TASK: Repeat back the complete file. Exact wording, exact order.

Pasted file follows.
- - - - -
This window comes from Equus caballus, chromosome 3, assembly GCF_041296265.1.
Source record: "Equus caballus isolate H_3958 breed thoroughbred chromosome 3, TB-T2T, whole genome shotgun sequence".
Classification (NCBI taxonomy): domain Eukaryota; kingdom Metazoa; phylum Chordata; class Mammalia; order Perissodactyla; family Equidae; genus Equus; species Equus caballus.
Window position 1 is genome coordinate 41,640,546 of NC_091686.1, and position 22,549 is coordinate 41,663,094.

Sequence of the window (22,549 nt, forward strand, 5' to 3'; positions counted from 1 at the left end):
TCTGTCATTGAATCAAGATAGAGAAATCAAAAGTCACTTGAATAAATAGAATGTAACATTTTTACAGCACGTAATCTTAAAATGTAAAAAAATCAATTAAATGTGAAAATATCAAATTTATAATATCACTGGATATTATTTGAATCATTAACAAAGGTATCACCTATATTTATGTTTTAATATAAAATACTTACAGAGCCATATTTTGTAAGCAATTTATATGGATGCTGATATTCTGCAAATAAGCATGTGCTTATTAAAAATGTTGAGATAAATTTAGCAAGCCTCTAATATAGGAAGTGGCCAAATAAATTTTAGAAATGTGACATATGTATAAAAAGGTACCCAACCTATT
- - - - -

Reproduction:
This window comes from Equus caballus, chromosome 3, assembly GCF_041296265.1.
Source record: "Equus caballus isolate H_3958 breed thoroughbred chromosome 3, TB-T2T, whole genome shotgun sequence".
Classification (NCBI taxonomy): domain Eukaryota; kingdom Metazoa; phylum Chordata; class Mammalia; order Perissodactyla; family Equidae; genus Equus; species Equus caballus.
Window position 1 is genome coordinate 41,640,546 of NC_091686.1, and position 22,549 is coordinate 41,663,094.

Sequence of the window (22,549 nt, forward strand, 5' to 3'; positions counted from 1 at the left end):
TCTGTCATTGAATCAAGATAGAGAAATCAAAAGTCACTTGAATAAATAGAATGTAACATTTTTACAGCACGTAATCTTAAAATGTAAAAAAATCAATTAAATGTGAAAATATCAAATTTATAATATCACTGGATATTATTTGAATCATTAACAAAGGTATCACCTATATTTATGTTTTAATATAAAATACTTACAGAGCCATATTTTGTAAGCAATTTATATGGATGCTGATATTCTGCAAATAAGCATGTGCTTATTAAAAATGTTGAGATAAATTTAGCAAGCCTCTAATATAGGAAGTGGCCAAATAAATTTTAGAAATGTGACATATGTATAAAAAGGTACCCAACCTATT